Angelo, one of our postgraduate students, was recently in Bari (Italy) to attend the 3rd International Winter School on Big Data—BigDat2017. The winter school was organised by the University of Bari (IT) and Universitat Rovira i Virgili (ES).

Big Data has recently gained a lot of interest in research and many believe that it will still play its leading role for many years. Nowadays, we live in a world in which all information seems to be available, we are surrounded by data-driven applications (Google, Facebook, Twitter, Spotify, just to name a few), which gather data and try to provide tailor-made solutions for their users. To this end, having such event like BigDat2017 with its clear mission—introduce and update new researchers into this fast advancing research area—is really important.

Throughout the week, BigDat2017 offered 22 classes covering a wide variety aspects and applications centred around the Big Data such as modelling, management, verification, security, sentiment analysis, recommended systems, signal processing and so forth. Among the lecturers there were several authorities in their respective fields. Here are just few names:

  • Jeffrey Ullman, from Stanford University, author of many books such as Principles of Compiler Design also known for his MOOC on Mining of Massive Datasets on Coursera
  • Sander Klous, from the University of Amsterdam, Nobel Prize in 2013 for his research on the Higgs Boson and author of We Are Big Data
  • Bernhard Pfahringer, from the Waikato University (NZ) and maily known to be one of the founder of Weka
  • George Giannakis, from the University of Minnesota,
  • Lyle Ungar, from the University of Philadelphia
  • Diego Calvanese, from the Free University of Bozen-Bolzano
  • Geoffrey Fox, from the Indiana University

and many others. Each professor delivered a 6 hours course.

With the combination of both the relevance of the subject and the quality of the speakers, the school reached an audience of more than 350 participants including graduate students, postgraduates, postdocs and companies.

Among the already over-busy schedule, every morning before the classes there were seminars.  Different researchers showed both the role of the University of Bari and the National Interuniversity Consortium for Informatics (CINI) in the context of Big Data. Damiani from the University of Milan showed the European Project Toreador H2020, which is an architectural framework for Big Data analytics. It contains a set of components that can be combined to create a model for data analysis. Lastly, Quercia from the Bell Labs (Cambridge, UK), talked about the research he conducted in the recent past years. In his talk he spread the idea of “Shortest paths to happiness”, in which thanks to a collaborative game. In this game users define their feeling on pictures of streets, then his approach is able to provide shortest paths based on people taste and that can make your journey more pleasant.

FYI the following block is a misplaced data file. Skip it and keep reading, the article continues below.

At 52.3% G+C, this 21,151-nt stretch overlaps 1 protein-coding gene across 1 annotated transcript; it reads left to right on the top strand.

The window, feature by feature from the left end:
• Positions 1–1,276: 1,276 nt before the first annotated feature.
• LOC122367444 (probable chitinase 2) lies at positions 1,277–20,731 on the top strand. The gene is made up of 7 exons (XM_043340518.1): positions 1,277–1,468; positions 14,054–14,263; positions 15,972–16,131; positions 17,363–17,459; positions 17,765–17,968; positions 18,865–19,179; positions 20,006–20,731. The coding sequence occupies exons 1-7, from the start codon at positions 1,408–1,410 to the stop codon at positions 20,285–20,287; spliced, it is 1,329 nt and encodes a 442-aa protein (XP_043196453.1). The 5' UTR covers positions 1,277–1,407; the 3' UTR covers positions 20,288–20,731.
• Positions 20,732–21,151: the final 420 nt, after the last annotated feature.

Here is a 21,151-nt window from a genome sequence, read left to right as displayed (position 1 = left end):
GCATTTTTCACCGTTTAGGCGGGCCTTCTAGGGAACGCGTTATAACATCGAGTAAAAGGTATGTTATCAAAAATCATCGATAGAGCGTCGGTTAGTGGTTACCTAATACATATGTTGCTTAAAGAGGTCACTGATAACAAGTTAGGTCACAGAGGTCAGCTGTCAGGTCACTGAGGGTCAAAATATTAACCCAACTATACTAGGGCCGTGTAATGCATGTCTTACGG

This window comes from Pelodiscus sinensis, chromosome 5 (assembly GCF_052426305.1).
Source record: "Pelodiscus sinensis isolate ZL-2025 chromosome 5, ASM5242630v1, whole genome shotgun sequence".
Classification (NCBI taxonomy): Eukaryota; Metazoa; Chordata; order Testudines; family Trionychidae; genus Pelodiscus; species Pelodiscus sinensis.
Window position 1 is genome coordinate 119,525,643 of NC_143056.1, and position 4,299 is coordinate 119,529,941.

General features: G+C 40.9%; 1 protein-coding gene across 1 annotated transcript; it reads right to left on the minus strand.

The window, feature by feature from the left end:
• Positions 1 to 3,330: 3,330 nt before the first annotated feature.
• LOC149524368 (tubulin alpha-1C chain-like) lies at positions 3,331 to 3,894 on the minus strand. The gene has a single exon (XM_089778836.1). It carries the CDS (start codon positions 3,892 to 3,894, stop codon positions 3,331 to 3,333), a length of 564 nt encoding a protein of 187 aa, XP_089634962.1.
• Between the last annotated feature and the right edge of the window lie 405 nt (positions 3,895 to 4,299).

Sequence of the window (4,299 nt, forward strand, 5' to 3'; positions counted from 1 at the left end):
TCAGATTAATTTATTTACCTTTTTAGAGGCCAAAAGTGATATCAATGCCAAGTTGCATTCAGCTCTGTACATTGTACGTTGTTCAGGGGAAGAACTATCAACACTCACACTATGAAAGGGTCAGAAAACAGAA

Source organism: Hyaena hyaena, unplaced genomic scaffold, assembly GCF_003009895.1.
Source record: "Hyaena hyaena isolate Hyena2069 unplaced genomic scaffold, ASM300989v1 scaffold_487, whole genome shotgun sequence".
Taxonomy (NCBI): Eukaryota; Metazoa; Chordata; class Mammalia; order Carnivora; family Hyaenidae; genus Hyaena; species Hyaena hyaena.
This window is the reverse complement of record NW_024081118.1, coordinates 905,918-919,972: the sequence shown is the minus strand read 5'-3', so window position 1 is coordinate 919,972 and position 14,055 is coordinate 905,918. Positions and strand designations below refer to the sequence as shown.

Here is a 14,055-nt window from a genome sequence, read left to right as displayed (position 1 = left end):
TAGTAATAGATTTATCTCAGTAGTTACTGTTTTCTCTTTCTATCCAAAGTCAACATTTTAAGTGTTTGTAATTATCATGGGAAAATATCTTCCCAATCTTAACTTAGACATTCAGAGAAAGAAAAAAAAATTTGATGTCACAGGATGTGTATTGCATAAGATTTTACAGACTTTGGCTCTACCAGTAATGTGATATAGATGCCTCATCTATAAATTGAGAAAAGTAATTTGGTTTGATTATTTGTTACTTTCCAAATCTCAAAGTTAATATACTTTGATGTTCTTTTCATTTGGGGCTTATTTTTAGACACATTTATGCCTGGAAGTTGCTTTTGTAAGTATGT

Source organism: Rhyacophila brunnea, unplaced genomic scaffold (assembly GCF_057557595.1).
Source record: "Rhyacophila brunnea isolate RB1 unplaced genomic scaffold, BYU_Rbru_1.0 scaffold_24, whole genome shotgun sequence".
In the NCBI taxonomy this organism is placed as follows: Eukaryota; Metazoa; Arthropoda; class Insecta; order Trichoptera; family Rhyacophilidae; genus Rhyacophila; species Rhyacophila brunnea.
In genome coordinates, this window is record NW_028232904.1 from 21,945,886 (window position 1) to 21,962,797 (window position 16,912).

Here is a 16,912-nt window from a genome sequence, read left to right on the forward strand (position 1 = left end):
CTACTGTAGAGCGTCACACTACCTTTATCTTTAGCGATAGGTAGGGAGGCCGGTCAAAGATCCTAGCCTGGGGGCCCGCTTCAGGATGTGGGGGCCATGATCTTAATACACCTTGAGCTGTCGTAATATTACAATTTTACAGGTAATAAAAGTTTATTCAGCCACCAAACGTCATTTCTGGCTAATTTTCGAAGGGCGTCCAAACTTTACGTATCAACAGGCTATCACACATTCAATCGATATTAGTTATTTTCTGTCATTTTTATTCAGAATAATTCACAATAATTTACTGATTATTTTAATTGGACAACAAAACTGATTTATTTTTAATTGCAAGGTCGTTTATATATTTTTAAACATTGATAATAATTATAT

In addition, some professors held a panel discussing about current challenges and opportunities that Big Data offers. Although it lasted just about one hour, many students had the chance to grasp panellists’ experience. Many questions were related to some daily basis issues: incompleteness, noise, outliers, dimension, streaming and so on.

The winter school accomplished its mission. All the professors did a wonderful job in delivering their courses. Many students had the chance to acquire new perspectives on Big Data and prepare themselves for the next few years coming. 

Link to the winter school website:



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